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Pig producers urged to up biosecurity as swine fever hits Belgium

It came as the Belgian authorities attributed the spread to ‘leftover food being left behind by travellers from infected areas’.

By Lauren Dean and Alex Black. 

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‘Prepare for the worst’ – Pig producers urged to up biosecurity as swine fever hits Belgium

Pig leaders have issued a warning following the outbreak of African swine fever (ASF) in four wild boar in Belgium.

 

The National Pig Association (NPA) said it was particularly concerning because the virus had moved in ‘a big jump geographically’ from Romania where a further 42 outbreaks were found on September 3.

 

It warned the UK pig sector to be on standby and ‘be ready should the worst scenario happen’.

 

“We are doing everything we can to ensure the virus does not reach the UK pig herd,” NPA chief executive Zoe Davies said. “Our approach is three pronged.

 

“The first messaging to all pig keep keepers is to ensure they are doing all they can to keep the disease out, for example, biosecurity on the farm, being aware of any visitors that might have been to infected areas and, of course, reinforcing the message about not feeding food waste or any pork products to pigs.


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“We are also urging producers to be prepared for the worst and think about contingency planning if the virus does make it here, which will result in movement bans and other restrictions.”

 

The second was an increase in messaging to the public about not feeding feral or outdoor pigs, with the third a continued push on Defra and the Animal and Plant Health Agency (APHA) to better manage risk and work with UK Border Force to increase messaging at entry points to the UK.

 

‘Enormous consequences’

It came as the Belgian authorities attributed the spread to ‘leftover food being left behind by travellers from infected areas’.

The case was detected in the Etalle district near the French border.

 

Dr Davies added: “Our focus is on making sure we do absolutely everything we can to keep the virus out – the consequences of ASF reaching our pig herd are enormous, but it will only take one mistake to let it in.”

Biosecurity key in fight against disease

The news came only days after NPA policy services officer Lizzie Wilson advised pig farmers to ensure their biosecurity was of a high standard – and to maintain it – following a worsening situation in Europe.

 

She said: “Ensure staff are not bringing pork products onto units and eating them.

 

“For any Eastern European staff, make sure they are careful they are not bringing any pork products from home.

 

“If it is an outdoor herd or where there is a public footpath, make sure there is plenty of signage and people are aware.”

 

The Government has urged all keepers and the public to ensure pigs were not fed catering waste, kitchen scraps or pork products, and any visitors to the premises should not have had recent contact with affected regions.

 

Keepers should also use dedicated clothing and boots for themselves and visitors, and prevent vehicles or equipment coming onto the premises without being cleaned and disinfected first.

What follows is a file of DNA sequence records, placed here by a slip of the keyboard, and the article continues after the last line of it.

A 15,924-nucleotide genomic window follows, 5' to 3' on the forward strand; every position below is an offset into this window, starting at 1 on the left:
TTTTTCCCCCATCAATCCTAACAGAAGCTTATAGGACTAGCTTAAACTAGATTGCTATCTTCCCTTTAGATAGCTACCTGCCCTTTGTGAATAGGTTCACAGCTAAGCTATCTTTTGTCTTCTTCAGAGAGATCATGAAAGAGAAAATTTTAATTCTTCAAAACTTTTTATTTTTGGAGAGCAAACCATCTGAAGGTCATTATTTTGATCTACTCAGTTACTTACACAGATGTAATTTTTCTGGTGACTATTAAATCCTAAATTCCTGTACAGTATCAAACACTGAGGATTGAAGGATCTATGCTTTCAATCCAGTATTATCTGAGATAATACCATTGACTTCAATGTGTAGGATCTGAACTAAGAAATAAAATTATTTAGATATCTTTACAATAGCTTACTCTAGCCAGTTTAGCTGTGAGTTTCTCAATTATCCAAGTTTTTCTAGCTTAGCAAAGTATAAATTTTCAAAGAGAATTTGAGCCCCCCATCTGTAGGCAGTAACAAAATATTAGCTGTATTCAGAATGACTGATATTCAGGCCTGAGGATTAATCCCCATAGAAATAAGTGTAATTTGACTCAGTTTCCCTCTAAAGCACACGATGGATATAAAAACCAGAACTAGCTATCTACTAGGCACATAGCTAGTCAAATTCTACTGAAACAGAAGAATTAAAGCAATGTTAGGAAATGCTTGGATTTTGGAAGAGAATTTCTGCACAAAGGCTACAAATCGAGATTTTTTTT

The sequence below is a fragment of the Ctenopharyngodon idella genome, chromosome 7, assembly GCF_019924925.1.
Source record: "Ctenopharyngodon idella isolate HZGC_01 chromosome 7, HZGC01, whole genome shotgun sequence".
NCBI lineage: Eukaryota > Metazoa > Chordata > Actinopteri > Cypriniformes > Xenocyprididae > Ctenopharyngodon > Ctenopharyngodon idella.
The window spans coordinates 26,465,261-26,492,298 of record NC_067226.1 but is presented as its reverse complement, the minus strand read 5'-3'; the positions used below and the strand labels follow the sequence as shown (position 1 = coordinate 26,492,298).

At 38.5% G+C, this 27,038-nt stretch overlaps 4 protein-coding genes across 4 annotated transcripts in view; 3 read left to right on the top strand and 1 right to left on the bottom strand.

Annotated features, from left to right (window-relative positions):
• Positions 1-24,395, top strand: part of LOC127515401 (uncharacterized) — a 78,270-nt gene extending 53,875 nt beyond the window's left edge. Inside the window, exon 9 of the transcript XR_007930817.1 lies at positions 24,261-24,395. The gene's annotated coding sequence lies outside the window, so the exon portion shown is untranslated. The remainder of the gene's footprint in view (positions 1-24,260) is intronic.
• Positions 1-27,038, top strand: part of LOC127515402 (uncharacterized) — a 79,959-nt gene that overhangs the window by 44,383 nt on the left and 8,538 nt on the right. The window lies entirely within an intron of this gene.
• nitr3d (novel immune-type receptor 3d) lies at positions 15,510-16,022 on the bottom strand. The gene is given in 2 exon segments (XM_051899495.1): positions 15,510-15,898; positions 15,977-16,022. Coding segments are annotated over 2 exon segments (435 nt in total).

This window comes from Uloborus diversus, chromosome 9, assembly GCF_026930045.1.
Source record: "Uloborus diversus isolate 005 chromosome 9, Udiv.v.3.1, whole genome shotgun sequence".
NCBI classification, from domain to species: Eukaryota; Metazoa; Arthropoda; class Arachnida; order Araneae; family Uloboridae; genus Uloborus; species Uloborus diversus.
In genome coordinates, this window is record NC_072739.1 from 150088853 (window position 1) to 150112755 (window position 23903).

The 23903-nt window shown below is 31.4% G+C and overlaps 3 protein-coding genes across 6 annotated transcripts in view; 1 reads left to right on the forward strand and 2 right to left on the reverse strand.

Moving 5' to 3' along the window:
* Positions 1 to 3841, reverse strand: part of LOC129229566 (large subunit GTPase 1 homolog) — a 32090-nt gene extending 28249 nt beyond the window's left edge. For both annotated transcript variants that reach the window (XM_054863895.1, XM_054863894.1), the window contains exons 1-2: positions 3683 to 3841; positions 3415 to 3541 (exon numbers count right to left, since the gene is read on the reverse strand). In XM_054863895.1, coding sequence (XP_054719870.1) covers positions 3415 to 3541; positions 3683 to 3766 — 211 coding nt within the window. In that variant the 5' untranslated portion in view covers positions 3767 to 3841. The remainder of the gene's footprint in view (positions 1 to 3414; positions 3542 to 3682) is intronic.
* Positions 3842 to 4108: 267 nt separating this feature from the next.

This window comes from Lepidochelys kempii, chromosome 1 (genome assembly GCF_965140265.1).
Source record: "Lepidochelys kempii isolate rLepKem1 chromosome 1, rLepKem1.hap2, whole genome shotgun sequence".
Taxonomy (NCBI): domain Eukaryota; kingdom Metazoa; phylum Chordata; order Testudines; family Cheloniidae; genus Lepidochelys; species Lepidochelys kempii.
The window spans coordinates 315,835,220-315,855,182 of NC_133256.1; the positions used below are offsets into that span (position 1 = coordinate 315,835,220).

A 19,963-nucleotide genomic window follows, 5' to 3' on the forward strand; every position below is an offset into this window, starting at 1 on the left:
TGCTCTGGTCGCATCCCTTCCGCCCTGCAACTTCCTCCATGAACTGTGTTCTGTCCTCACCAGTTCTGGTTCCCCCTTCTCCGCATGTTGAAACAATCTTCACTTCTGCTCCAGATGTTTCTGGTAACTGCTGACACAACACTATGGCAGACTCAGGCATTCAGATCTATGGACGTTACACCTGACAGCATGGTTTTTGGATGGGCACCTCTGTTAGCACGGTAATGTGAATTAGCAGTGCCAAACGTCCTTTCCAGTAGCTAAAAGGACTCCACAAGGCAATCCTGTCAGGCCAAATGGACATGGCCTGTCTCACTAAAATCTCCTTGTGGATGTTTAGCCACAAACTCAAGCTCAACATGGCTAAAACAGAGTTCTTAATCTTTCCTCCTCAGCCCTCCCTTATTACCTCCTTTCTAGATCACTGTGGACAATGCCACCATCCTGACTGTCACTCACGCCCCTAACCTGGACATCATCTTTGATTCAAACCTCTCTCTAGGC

Any feeding of meat products, including the feeding of swill, kitchen scraps and catering waste, to wild boar or feral pigs was also illegal, and infection of wild boar populations has been key in the spread across Europe.

 

Pigs suspected to be affected with ASF or classical swine fever must be reported immediately.

What’s the global situation?

What’s the global situation?

Romania

More than 140,000 pigs had been culled on just four large farms in Romania, with 42 outbreaks reported since August 22. Preventative culling has also taken place.

 

Pig farmers were concerned contaminated water might be a route of entry for infection.

 

Romanian origin meat represented less than 0.5 per cent of total pig meat consigned to the UK from the EU, but this was still several thousand tonnes per annum.

 

However, fresh or frozen meat from any ASF-restricted zone cannot be traded to other EU member states.

 

There have been six consignments of frozen pig meat from Romania consigned to the UK in the last month.

 

Some 95,000kg of total pork meat has been legally imported to the UK in 2018 to date from Romania and a similar amount from Poland.

 

Hungary

While no outbreaks have been found in domestic pigs, there have been cases in wild boar, with the movement of migrant workers the likely cause of an outbreak in April.

 

Movement of infected wild boar was the likely source of infection in the most recent outbreak in late July.

 

China

China has imposed transport restrictions after a sixth case of ASF was found and the Agriculture Ministry confirmed it has culled more than 38,000 pigs.

 

With cases confirmed more than 1,000km apart, there were fears of more cases likely to come and a threat of spreading to neighbouring countries.

 

It could also have a large knock-on effect on global markets, with about half the global pig population in China.

 

Russia

West Russia has seen two outbreaks on large pig farms of 12,000 and 37,000 pigs, and a unit with more than 100,000 pigs reported an outbreak in Kaliningrad.

 

Poland has also seen a recent outbreak on the northern border near Kaliningrad.

 

The increase in outbreaks in large commercial pig farms was a particular cause for concern, with farms with more than 1,000 animals affected in Russia, Latvia, Lithuania, Poland and Ukraine.

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